Finally, in its cooled state, the drop represents a system that exhibits extreme internal stresses. These stresses make the round shaped main body of the drop extremely resistant to external disruptions, whereas the tail constitutes a weak spot (Fig. 2 bottom). If the latter is now damaged in any way, the energy stored in the mechanical stress can be released and a mechanical failure front runs through the material, destroying more and more of it until the main body is shred to dust. This process can happen with a speed of around 1600m/s, just like an explosion, and it usually only ends with the pulverization of the whole drop. Thus, this is the secret of the Prince Rupert’s Drop; it is always experiencing extreme internal stress that makes the convex part so extremely stable (like an arch bridge) that even rifle bullets shatter on them.

So, we can ask whether this effect can be useful for anything. The answer is yes, indeed. Exactly the same principle is used in tempered glass like it is used e.g. in car windows. This glass does not shatter into sharp shards, but instead produces relatively smooth and small pieces and therefore is less harmful for the passengers of the car in case of an accident. Currently, Prince Robert’s Drops are even researched to understand better the quick cooling of volcanic lava under certain circumstances and therefore the inner processes within a volcano. Thus, all in all, these fascinating objects are full of wonders.

— Kai Litzius

Apr 152017
 
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The pursuit of the unobserved and the unfathomable in scientific research often affords the scientist glimpses of unrivaled visual experiences. The Princeton University Art of Science exhibition provides an avenue where scientists have the opportunity to present their images obtained during their research. The exhibition helps to spread awareness of the scientific technique and the artistic brilliance that research is replete with, to artists as well as to the common demographic. The exhibition attempts to forge a strong connection between Art and Science. The exchange with artists reveals a different way for scientists to visualize and contemplate their own research.

Read more about the exhibition here: Princeton Art of Science Exhibition

Apr 152017
 
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Tatjana Daenzer

JUnQ, 7, 1, XIV–XV, 2017

Is it possible to know everything in every discipline? Surely not, especially not in modern times in which it is increasingly important to have experts of an explicit field of knowledge. We all remember some real whiz kids from our school years but only a very few of us can be outstanding experts in widely varied fields. Just imagine the time you would need to learn all of it.

Read the full article here: Scholars Then and Now

Apr 142017
 
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Soham Roy

JUnQ, 7, 1, X–XIII, 2017

Science fair demonstrations are something that I always look forward to. I was there this other day at one such fair for gifted youngsters. I was demonstrating an experiment on densities. The experiment was quite a familiar one. The one where liquids with different densities do not mix. And where liquids with a lower value of density stay on top of liquids with larger densities, as distinct layers. To make it more vivid and interesting for the kids, I added a different color to each layer. A young boy came up to me after the demonstration and said…“It would be so boring if we did not invent colors to begin with”. His observation struck me and got me thinking. With our academic training in Science, we take a lot of stuff for granted. We rarely stop to wonder at the beauty and artistry inherent in the everyday experiments that we do and in the things that are around us.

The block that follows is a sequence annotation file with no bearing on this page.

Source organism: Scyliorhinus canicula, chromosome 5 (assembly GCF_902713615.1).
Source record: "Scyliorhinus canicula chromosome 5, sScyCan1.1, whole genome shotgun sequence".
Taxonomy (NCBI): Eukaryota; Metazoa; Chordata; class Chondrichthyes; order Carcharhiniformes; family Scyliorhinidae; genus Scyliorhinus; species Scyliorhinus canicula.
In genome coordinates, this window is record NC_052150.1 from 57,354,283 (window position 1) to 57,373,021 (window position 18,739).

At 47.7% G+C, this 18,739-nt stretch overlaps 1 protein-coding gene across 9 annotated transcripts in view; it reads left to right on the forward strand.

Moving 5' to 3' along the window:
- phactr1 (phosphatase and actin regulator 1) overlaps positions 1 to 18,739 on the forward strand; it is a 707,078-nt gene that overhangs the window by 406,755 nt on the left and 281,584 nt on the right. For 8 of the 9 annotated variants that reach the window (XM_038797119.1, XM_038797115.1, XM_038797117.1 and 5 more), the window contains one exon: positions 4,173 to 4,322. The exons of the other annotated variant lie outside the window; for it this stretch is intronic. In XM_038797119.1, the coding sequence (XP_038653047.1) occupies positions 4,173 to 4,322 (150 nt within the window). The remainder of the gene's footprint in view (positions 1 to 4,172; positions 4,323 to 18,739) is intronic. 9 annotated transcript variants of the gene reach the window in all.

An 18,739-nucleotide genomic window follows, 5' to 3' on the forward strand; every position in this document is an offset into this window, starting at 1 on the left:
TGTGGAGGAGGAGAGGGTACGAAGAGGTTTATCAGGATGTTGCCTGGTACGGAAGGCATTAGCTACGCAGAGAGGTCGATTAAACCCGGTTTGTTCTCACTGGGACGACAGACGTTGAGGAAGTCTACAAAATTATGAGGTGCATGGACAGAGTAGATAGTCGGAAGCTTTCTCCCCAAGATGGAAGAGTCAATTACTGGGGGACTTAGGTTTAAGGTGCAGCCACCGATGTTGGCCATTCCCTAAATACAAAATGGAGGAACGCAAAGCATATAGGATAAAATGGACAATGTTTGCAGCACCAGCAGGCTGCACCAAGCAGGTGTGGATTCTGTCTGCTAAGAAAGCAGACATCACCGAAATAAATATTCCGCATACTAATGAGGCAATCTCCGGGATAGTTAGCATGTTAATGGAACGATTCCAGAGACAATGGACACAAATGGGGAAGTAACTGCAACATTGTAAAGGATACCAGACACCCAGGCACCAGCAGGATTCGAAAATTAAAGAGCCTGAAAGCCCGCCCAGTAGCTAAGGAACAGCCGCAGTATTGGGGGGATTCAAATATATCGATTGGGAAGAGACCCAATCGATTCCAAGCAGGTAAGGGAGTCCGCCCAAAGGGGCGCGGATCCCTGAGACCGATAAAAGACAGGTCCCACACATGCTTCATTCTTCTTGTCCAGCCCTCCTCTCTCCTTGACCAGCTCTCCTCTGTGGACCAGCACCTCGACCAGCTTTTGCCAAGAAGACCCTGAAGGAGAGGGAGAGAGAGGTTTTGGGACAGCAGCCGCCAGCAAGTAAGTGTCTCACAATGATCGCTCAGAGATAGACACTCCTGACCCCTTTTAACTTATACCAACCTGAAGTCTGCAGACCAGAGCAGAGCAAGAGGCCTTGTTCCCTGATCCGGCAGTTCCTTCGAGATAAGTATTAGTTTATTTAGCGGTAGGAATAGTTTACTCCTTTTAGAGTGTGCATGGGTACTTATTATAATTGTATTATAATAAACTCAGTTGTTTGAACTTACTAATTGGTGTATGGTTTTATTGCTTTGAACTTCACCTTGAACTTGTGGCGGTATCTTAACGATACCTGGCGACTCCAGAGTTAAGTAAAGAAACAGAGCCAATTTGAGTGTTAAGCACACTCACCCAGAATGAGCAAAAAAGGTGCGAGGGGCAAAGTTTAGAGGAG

Read the full article here: A Tale of Art and Science

Apr 142017
 
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Tyler Thrasher is an artist using many different techniques to express himself. He is a musician, a painter, an illustrator, a photographer and, not least, to some extent a scientist. For one of his current projects, he grows crystal clusters on collected, inanimate objects, like dead insects and skulls. By transforming deceased creatures into something beautiful, often mystical, he attempts to follow the approach of alchemists. Nevertheless, his art builds on “hard science” and follows the physical rules of crystallization. His results offer a different, inspiring view on a well-known method and teach not only science but also the inherent beauty of their studied objects.

Find the Interview here: Insect Alchemy

Apr 142017
 
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Physicist or Comedian? Action or science? Science journalist Dr. Sascha Ott provides during his talks and shows impressive evidence that knowledge and humor do not necessarily have to be contrasts.
Dr. Ott started studying physics in 1991, but soon figured out that journalism appeared to be more attractive to him. Eventually, he became a profound science journalist and started to perform his own science talks and shows.

Find the Interview here: On Air and on Stage

Apr 142017
 
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Dr. Eckart von Hirschhausen

Mit freundlicher Genehmigung von Dr. Eckart von Hirschhausen und Spektrum.

JUnQ, 7, 1, III, 2017

Eine Stichprobengroesse von N = 1, da straeubt sich der Wissenschaftsjournalist. Aber da das N in diesem Fall nicht N. N., also noch zu benennen ist, sondern mir bekannt, weil ich es selbst bin, berichte ich heute ueber einen kleinen Selbstversuch im Hirnscanner. Ich habe mich zweimal in die Roehre gelegt, vor und nach dem Sommer. Dazwischen habe ich Tanzstunden genommen. Ich wollte wissen: Wie plastisch ist mein Gehirn?

Lesen Sie den ganzen Artikel hier: Vom Kopf in die Beine und zurueck